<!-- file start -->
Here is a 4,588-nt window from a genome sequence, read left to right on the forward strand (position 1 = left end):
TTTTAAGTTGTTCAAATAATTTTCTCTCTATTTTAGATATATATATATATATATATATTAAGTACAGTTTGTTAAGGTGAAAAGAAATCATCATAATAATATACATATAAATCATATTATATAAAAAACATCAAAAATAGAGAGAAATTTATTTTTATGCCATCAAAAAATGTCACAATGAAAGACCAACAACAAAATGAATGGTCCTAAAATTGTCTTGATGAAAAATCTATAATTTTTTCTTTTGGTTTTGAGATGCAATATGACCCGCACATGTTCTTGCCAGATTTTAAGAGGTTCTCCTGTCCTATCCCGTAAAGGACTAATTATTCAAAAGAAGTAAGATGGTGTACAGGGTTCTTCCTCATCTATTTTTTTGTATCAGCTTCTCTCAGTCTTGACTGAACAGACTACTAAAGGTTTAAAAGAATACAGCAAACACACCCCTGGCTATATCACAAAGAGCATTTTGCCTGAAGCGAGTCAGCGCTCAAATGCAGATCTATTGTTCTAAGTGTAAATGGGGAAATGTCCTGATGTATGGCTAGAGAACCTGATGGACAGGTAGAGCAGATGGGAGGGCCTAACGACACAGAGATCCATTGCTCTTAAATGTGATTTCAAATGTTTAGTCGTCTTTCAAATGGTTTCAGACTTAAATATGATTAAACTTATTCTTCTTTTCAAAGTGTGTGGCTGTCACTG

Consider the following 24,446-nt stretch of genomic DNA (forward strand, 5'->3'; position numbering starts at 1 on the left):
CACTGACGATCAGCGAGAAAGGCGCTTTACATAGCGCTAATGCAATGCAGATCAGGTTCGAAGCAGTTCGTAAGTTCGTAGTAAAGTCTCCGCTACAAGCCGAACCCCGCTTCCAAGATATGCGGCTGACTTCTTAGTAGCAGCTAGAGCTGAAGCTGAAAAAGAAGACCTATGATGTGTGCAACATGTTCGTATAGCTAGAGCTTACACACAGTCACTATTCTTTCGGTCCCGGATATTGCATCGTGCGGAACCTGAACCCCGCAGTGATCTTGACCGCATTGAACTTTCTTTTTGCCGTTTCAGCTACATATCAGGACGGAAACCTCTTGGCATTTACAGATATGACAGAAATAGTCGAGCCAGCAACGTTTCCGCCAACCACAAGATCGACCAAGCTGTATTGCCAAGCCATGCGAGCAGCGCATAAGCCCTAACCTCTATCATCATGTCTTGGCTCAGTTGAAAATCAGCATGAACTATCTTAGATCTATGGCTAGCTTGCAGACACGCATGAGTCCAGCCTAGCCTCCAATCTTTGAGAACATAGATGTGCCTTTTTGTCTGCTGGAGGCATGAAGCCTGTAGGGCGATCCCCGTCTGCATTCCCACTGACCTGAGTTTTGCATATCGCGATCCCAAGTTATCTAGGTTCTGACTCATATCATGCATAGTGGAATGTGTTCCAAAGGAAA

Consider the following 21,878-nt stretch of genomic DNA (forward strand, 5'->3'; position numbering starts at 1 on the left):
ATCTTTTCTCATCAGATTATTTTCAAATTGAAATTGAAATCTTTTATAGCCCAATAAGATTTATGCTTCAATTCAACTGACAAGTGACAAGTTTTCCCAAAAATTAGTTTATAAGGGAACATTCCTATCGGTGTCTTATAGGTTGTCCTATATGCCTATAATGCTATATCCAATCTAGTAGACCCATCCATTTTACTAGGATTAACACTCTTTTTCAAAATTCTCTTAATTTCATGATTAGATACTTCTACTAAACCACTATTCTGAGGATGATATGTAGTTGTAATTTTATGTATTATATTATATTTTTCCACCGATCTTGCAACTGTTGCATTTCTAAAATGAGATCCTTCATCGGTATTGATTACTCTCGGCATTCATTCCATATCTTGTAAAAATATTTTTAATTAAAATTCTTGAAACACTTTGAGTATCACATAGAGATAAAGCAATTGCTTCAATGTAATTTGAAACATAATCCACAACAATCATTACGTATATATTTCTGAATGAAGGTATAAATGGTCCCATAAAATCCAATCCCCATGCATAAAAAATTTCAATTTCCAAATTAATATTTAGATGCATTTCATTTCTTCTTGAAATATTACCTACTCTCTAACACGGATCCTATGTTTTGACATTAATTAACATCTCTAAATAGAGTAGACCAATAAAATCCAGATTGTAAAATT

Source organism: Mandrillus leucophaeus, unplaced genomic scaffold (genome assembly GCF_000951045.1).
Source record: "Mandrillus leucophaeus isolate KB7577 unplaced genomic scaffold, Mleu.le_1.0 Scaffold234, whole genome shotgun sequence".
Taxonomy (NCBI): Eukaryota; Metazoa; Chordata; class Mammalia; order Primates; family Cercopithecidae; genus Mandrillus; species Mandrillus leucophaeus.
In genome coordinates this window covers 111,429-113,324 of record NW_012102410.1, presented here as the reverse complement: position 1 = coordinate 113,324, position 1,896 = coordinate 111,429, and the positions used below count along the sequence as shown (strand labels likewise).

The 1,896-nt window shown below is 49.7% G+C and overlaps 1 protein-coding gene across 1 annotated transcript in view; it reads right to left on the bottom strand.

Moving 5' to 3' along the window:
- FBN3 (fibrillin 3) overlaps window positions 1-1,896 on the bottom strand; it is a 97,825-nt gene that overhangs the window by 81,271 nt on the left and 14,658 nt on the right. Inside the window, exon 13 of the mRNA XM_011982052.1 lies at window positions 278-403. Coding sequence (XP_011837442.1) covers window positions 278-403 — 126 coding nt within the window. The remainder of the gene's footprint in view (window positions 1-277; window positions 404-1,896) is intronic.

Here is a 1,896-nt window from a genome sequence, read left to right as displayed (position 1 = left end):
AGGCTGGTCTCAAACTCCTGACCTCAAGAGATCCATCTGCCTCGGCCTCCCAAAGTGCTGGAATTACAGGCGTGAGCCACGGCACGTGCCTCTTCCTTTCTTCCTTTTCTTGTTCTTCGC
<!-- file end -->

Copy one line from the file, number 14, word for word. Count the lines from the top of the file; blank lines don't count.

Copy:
Here is a 1,896-nt window from a genome sequence, read left to right as displayed (position 1 = left end):